The premise of this short book seemed unpromising: a physicist with no formal training in classics or history was apparently claiming that Anaximander, a Greek philosopher about whom almost nothing is known, is the spiritual father of modern science. But, in the event, it was much better than I'd expected. Rovelli is certainly not a historian, but he appears to know Latin and Greek, has read widely, and had enough interesting things to say that he kept me thoroughly entertained. I started this afternoon at Luton airport, and didn't put it down until I finished just now in Geneva.
A large part of the book is concerned with the question of what "science" is, and in what ways it differentiates itself from religion. Rovelli's central argument is that the distinguishing mark of science is that it is always willing to question established authority. This, above all, is why he wants to argue that Anaximander should be considered the founder of the scientific tradition. Anaximander's teacher, according to later authors, was Thales of Miletus; but rather than simply accepting his master's ideas as holy writ and further developing them, Anaximander changed them in many important ways. Even if the story is just a myth - Rovelli is happy to admit that the facts are extremely uncertain - I think he has a good point. This way of reasoning about things is historically unusual. The philosophical/scientific tradition may not have started exactly here, but it began around this point in time, and, if nothing else, Anaximander is a nice way of symbolizing the break with what had gone before.
The book has many thought-provoking examples that I had not previously come across; here is the one I liked most. Rovelli is discussing the question of cultural relativism. Different societies have different belief systems, and on what grounds can we say that one is "better" or "more true" than another? It is fashionable, at least in some circles, to say that the terms make no sense. But Rovelli has a nice case study concerning the Greek mathematician Eratosthenes, who accurately measured the circumference of the Earth in the third century B.C. by comparing the shadows cast at widely separated locations. This part of the story is famous; what I hadn't heard was that a Chinese astronomer performed the same experiment several centuries later, but reached completely different conclusions. The Chinese believed that the Earth was flat, so the astronomer, seeing the different shadows, thought that he had determined the distance to the Sun, which would have been quite close. The interesting thing is what happened when the Chinese and Western traditions finally collided in the early 17th century. The Westerners just smiled at the misapprehensions of the Chinese astronomers; the Chinese, on the other hand, rapidly agreed that they had got it wrong. There was no question of the two accounts being different but equally valid.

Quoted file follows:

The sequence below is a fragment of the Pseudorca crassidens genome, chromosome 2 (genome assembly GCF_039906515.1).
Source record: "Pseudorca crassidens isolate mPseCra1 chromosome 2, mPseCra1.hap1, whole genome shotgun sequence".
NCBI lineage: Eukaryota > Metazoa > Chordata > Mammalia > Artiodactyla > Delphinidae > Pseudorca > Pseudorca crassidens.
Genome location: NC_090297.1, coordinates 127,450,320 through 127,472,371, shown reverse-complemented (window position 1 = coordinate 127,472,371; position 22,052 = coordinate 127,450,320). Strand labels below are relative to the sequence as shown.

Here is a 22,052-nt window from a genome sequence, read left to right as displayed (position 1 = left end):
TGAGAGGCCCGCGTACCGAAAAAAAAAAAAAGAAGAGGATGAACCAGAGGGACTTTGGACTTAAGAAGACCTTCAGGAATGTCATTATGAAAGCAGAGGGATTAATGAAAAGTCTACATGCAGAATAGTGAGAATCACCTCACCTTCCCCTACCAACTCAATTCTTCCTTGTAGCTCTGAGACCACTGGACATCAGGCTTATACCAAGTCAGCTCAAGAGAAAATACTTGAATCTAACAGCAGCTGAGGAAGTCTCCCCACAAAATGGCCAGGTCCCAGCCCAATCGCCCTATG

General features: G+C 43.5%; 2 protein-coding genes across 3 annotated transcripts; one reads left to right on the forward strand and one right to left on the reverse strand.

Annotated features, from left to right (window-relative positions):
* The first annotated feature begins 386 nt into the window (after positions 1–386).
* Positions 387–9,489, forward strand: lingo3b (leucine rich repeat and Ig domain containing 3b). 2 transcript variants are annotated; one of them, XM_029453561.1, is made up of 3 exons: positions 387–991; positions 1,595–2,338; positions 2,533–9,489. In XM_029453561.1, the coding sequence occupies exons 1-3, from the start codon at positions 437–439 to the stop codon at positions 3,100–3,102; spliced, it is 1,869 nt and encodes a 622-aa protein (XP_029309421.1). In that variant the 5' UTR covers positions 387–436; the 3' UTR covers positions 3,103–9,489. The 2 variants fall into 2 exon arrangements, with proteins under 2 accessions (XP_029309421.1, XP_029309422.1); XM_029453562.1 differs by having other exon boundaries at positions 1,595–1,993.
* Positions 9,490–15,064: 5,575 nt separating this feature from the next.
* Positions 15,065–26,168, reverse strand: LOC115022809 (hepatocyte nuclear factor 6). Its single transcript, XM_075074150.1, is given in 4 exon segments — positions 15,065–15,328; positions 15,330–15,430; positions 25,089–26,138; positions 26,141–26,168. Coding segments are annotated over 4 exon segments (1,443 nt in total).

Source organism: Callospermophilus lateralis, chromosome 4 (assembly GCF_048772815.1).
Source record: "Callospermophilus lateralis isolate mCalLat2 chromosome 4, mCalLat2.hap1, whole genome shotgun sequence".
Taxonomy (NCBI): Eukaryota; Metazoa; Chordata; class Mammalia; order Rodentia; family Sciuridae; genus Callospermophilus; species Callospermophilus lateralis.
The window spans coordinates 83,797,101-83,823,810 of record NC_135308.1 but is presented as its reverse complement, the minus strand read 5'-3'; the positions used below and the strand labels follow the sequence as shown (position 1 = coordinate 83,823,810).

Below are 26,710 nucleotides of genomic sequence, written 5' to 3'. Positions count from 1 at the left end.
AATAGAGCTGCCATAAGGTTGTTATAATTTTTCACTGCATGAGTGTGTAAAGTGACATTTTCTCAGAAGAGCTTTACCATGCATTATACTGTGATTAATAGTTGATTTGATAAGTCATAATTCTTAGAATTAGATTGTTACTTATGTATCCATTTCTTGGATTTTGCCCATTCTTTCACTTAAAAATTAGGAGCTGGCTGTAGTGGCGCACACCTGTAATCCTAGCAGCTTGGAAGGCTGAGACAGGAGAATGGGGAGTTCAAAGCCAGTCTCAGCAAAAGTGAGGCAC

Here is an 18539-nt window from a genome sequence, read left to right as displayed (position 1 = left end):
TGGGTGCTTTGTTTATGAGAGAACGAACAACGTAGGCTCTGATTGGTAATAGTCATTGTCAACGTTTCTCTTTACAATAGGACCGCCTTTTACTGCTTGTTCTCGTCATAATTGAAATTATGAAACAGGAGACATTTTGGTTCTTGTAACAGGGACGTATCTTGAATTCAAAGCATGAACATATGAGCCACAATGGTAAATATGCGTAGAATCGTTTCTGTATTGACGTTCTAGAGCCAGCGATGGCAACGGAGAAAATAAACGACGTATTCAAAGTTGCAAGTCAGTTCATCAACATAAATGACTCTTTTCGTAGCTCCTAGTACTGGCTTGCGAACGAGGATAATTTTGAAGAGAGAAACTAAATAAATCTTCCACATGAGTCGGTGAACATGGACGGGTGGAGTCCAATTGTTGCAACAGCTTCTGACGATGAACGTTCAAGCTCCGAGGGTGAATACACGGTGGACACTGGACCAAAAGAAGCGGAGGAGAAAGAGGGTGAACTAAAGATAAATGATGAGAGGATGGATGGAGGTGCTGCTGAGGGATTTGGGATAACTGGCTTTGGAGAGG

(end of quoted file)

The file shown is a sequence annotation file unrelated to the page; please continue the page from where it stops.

If you are interested in the faith/science debate, you may also enjoy Rovelli's book. He comes across as a pleasantly intelligent and open-minded person, something that is unfortunately all too rare in this area.